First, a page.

(I would like to apologize for the ocassionally non-serious tone of this writeup. It does not represent my religious views. I am sorry if it is not helpful, because helpfulness was the intention behind this writeup.
ariels said this writeup is inadequate because ClearCase is *censored* not up to the task. I hope a separate writeup on that topic will appear later.)

Basic usage of CVS

Some introduction

Some terminology: Even when CVS uses file version numbers, just like RCS, you most likely don't need to care of these. The idea is that for each "release", you create a "tag". File revisions with the same tag are part of the same "release". More on this later.

Also, you have a "local copy" and the "repository". You can do whatever you want with the local copy - it is just bunch of bits. Edit it. Print it and make paper flowers out of it. Whatever. The code itself, and all of its past revisions, are stored in the repository - it may be local, or it may be on some separate server. It all depends on the case.

Also understand that this is a very brief guide - CVS has a pretty thorough manual and there was some book that is available for free on the web, but this one is a start.

I just want the get files from the "anonymous CVS server" thing!

This is what most "non-developers" who want to live on the bleeding edge want. (Warning: The developers often put the "stable" programs in easily downloadable tarballs for a good reason. =)

Typically, the Hymn "He Eats the Fruits of Distributed Development with Furiously Moving Fingers and Shredding Jaws" looks like this:

$ export CVSROOT="pserver:anonymous@cvs.example.net:/cvsroot/wherever"
$ cvs login
$ cvs checkout modulename

Now, on the other hand, if you are developing code, you may probably want to know how to do that! Read on...

Login and initial setup

First, you may need to set your CVSROOT variable and/or do cvs login. (Most of my code is either in local repository, or in SourceForge's ssh-armored repository - they have specific orders, and by default my CVSROOT variable points to the local cvs.) This all depends on the case. If you need to make a whole new repository, consult the documentation. =)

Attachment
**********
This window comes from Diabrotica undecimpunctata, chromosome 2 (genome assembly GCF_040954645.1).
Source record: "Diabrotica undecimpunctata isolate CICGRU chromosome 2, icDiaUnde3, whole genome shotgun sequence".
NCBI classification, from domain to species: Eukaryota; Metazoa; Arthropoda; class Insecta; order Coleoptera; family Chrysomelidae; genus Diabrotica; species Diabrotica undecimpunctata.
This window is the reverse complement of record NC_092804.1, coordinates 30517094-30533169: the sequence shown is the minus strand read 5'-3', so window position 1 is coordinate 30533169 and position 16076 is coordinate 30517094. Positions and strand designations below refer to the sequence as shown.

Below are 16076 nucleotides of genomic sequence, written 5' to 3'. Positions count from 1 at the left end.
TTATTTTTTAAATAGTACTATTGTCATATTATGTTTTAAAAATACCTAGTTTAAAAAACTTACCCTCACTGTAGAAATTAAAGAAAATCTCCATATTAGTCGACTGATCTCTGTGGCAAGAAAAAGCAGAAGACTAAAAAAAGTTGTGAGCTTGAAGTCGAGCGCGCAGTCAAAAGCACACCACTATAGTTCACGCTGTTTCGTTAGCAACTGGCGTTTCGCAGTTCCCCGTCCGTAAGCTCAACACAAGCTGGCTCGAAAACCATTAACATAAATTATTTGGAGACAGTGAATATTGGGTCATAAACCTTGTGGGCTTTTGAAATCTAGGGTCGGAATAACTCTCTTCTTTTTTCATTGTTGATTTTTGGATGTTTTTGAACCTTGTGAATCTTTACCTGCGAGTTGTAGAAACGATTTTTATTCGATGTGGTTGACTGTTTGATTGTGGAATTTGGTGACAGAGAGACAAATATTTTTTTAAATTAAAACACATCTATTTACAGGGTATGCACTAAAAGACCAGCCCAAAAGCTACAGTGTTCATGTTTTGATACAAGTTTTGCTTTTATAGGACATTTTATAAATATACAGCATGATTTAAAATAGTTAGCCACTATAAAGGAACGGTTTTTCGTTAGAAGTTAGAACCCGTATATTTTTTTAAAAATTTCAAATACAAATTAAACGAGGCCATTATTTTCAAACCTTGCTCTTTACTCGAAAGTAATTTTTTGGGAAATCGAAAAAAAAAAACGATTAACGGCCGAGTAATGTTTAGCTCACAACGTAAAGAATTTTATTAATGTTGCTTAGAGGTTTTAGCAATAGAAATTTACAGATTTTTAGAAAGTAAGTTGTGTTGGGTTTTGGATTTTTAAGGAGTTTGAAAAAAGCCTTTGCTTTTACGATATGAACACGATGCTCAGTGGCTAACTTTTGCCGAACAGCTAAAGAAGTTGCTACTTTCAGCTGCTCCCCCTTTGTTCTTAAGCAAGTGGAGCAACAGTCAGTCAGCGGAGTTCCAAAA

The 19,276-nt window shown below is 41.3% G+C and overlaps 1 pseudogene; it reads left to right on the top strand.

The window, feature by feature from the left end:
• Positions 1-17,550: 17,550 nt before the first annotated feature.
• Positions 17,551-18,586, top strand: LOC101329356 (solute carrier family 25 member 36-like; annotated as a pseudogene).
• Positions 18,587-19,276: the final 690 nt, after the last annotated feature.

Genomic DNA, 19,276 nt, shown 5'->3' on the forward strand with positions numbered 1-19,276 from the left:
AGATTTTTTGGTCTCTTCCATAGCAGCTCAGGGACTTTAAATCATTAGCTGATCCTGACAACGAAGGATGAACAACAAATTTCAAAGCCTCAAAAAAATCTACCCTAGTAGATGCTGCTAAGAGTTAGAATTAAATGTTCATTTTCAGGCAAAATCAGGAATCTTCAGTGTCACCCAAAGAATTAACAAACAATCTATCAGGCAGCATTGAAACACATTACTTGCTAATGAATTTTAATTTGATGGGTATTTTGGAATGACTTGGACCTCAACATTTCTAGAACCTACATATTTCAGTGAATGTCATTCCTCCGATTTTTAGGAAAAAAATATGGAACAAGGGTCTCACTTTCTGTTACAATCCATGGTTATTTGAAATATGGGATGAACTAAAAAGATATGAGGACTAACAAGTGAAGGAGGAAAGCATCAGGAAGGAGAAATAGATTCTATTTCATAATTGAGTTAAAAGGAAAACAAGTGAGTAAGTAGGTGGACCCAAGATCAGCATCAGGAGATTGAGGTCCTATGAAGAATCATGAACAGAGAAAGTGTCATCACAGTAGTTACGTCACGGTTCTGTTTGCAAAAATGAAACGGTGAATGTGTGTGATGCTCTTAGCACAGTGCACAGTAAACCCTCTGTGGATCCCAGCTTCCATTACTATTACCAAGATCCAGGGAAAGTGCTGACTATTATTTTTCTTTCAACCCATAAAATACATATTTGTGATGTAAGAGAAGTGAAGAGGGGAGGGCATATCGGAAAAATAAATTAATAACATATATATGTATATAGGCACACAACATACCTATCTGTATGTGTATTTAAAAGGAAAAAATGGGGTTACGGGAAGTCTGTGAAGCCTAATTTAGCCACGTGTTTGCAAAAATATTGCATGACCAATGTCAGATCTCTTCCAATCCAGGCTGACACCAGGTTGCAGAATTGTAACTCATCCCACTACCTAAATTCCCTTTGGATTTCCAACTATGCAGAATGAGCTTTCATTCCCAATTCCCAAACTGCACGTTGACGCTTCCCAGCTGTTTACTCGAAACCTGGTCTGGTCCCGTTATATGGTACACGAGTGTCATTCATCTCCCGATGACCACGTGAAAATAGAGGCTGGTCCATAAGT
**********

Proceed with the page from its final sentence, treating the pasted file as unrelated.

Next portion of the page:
The Idea

The idea is that you make a working copy, make your changes, and check out the revision back to the repository, with comment explaining what you did.

Also note that if more than one people edit the file same time, CVS will warn about it, the conflicting code will be marked, and you need to settle that like real men/women. With fists and knives.

How your work day goes

Typically, you start the "work day" by typing something like this:

$ cvs checkout modulename
$ cd modulename

Alternatively, if you have it all copied already, you can do:

$ cd modulename
$ cvs update

As an end result, you should have an up-to-date copy of the code in the repository.

Now, code!

You can review the changes you have made by doing:

$ cvs diff

Each time you have completed a "working version", you may check out your work to CVS by saying:

$ cvs commit filename

...or, you can commit all files you have changed by leaving out the file name. Now, the thing will ask for change comments (and will pop into your favorite editor for that). Just type in some credible explanation, save and exit.

End your workday with a full commit (cvs commit).

File Management

Need to add files or directories? It's easy! Do cvs add filename. You probably will be again required to explain yourself.

Need to delete files or directories? the command is remove! (Note that whatever is removed is not removed from the repository entirely; The future may be gone, but history lives forever).

Need to rename files? Uh... er... this is where it gets clumsy! Remove and re-add. If you don't like this, wait for a non-Alpha release of Subversion or try a proprietary but nice competitor like BitKeeper something.


Going for release? You must tag your releases. Like,

$ cvs tag release-1-0 .

This way, you can always ask for "Release 1.0" from the repository, even when you're working on 2.5 =)